The bill includes a two-part revenue-sharing regime. From 2016 through 2026, 77.5 percent of offshore drilling revenues would flow to the federal Treasury, 7.5 percent would go to the state of Alaska, 7.5 percent would be divided among coastal "political subdivisions" based on their proximity to drilling operations and the remainder would be divided among workforce development grants, the Bureau of Land Management’s North Slope Science Initiative and Interior’s activities to support development in the Chukchi and Beaufort seas.

After 10 years, the federal government would receive half the offshore drilling revenues, Alaska would receive 30 percent, coastal communities would split 7.5 percent and the remaining 12.5 percent would fund low-income heating assistance, weatherization and Arctic infrastructure programs, according to a fact sheet.

Interior would be required to conduct at least three lease sales in the Chukchi and Beaufort seas and Cook Inlet during the 2017-2022 planning period under Murkowski’s bill.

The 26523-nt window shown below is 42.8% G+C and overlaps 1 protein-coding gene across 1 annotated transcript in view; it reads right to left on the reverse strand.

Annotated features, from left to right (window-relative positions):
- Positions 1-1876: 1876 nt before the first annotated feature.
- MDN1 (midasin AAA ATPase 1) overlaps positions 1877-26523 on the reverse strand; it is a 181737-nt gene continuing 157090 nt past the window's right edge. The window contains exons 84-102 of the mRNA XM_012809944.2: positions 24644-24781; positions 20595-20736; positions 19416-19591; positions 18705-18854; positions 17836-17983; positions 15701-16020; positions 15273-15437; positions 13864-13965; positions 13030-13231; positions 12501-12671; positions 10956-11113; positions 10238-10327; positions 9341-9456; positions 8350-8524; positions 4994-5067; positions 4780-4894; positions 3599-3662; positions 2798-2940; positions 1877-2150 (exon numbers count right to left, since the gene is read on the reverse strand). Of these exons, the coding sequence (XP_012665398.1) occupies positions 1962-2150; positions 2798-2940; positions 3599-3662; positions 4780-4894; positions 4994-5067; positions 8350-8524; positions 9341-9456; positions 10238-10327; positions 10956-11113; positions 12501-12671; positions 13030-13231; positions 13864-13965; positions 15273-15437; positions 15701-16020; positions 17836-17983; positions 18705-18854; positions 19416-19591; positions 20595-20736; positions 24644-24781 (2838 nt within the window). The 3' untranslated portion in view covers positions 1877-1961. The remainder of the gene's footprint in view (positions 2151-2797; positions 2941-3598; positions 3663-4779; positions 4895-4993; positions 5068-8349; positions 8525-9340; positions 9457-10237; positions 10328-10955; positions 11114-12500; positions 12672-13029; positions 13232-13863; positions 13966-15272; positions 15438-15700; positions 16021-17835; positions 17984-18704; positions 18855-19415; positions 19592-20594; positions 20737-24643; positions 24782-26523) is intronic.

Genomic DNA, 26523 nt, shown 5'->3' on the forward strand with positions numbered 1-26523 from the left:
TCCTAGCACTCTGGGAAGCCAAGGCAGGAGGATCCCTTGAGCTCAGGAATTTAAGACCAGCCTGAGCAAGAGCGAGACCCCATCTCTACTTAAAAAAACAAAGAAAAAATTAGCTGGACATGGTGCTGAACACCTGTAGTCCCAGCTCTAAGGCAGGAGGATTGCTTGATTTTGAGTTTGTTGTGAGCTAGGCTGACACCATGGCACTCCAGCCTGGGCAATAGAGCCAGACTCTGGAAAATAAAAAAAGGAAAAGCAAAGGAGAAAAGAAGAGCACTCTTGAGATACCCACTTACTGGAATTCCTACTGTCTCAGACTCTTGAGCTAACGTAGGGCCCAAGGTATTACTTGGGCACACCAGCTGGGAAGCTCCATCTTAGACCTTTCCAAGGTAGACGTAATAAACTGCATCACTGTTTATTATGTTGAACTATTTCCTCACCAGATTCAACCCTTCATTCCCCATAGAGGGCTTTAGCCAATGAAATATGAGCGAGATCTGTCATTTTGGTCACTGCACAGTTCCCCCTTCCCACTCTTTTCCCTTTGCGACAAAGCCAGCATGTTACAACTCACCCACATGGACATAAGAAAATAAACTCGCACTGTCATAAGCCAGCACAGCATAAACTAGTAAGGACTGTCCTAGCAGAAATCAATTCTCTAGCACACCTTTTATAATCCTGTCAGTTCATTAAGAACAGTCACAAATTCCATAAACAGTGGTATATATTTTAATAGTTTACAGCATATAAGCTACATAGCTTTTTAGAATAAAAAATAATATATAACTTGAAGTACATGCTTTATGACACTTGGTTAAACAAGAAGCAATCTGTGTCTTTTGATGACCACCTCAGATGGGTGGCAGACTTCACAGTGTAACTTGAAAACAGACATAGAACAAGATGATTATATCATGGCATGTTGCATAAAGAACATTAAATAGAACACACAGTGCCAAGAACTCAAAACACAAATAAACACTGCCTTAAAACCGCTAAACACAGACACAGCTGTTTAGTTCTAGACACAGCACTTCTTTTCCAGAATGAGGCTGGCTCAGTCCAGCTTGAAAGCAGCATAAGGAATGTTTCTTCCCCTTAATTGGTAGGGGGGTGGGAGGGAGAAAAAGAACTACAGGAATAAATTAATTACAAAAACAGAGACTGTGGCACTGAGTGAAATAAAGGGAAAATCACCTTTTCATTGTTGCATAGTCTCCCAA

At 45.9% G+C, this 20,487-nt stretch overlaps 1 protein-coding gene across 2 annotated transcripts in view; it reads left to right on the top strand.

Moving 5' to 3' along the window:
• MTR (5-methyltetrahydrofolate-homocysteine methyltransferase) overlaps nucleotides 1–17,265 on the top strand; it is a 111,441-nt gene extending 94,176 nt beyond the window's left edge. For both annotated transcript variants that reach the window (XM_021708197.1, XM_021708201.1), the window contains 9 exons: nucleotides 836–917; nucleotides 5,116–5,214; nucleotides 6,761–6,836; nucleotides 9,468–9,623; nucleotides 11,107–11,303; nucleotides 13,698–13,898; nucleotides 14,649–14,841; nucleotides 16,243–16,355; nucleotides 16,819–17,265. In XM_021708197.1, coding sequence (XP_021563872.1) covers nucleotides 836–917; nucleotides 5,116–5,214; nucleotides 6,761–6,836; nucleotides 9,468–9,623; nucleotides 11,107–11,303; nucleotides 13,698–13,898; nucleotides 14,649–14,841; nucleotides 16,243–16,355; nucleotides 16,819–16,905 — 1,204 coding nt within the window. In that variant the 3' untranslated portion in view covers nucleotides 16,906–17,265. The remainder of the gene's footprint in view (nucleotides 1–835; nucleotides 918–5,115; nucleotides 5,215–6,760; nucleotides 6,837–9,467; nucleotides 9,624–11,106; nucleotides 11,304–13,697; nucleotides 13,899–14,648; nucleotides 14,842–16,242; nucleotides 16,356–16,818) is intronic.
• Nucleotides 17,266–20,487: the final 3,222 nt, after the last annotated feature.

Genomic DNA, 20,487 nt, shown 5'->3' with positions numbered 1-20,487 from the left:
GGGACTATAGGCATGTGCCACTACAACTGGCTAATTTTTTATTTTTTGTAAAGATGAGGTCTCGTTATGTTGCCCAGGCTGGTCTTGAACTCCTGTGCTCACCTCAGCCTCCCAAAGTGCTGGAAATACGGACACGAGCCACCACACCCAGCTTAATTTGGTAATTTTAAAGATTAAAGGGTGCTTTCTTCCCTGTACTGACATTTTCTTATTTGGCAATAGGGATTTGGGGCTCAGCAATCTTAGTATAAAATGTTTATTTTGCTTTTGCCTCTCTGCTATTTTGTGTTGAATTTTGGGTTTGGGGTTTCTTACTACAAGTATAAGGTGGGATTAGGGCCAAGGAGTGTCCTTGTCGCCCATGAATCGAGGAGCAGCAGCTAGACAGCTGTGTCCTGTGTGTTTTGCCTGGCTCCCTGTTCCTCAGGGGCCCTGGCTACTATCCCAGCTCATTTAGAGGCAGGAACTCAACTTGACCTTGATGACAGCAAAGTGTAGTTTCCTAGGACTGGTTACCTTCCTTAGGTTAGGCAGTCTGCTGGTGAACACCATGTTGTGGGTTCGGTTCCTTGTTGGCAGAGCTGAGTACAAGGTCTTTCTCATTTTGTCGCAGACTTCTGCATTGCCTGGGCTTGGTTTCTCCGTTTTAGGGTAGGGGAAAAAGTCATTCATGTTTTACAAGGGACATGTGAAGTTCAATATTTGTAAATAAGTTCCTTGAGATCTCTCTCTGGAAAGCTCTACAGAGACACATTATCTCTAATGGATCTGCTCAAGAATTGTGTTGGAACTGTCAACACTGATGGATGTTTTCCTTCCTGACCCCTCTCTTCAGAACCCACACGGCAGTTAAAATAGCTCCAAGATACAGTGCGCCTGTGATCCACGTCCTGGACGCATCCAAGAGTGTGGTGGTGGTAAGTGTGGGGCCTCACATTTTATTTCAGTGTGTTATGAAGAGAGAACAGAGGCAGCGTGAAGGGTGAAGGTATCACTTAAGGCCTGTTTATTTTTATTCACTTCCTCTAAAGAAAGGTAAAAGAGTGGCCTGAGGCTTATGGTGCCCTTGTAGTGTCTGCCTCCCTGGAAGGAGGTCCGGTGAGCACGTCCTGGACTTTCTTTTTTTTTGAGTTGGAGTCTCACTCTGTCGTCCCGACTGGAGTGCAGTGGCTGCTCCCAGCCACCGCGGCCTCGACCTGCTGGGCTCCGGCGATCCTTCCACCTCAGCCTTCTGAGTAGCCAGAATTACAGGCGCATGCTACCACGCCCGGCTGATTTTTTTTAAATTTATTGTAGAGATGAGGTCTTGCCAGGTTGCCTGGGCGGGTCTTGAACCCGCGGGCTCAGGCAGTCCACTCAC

"Alaska’s natural resources are vital to our prosperity," Murkowski said. "With exploration proceeding in the Chukchi, and the Alaska offshore emerging as a key part of our national energy security, it is critical that we ensure revenue sharing for the state and coastal communities and invest in the workforce development, science and infrastructure necessary to bring these vast resources to market."

Warner’s bill (S. 1279) would direct Interior to hold three lease sales in the South Atlantic leasing area identified in the administration’s proposed 2017-2022 outer continental shelf drilling plan, an area that stretches from Virginia to Georgia. It would divide revenues equally between coastal states and the federal government, with each state taking at least 10 percent in a share proportionate to the amount of coastline on which drilling occurs.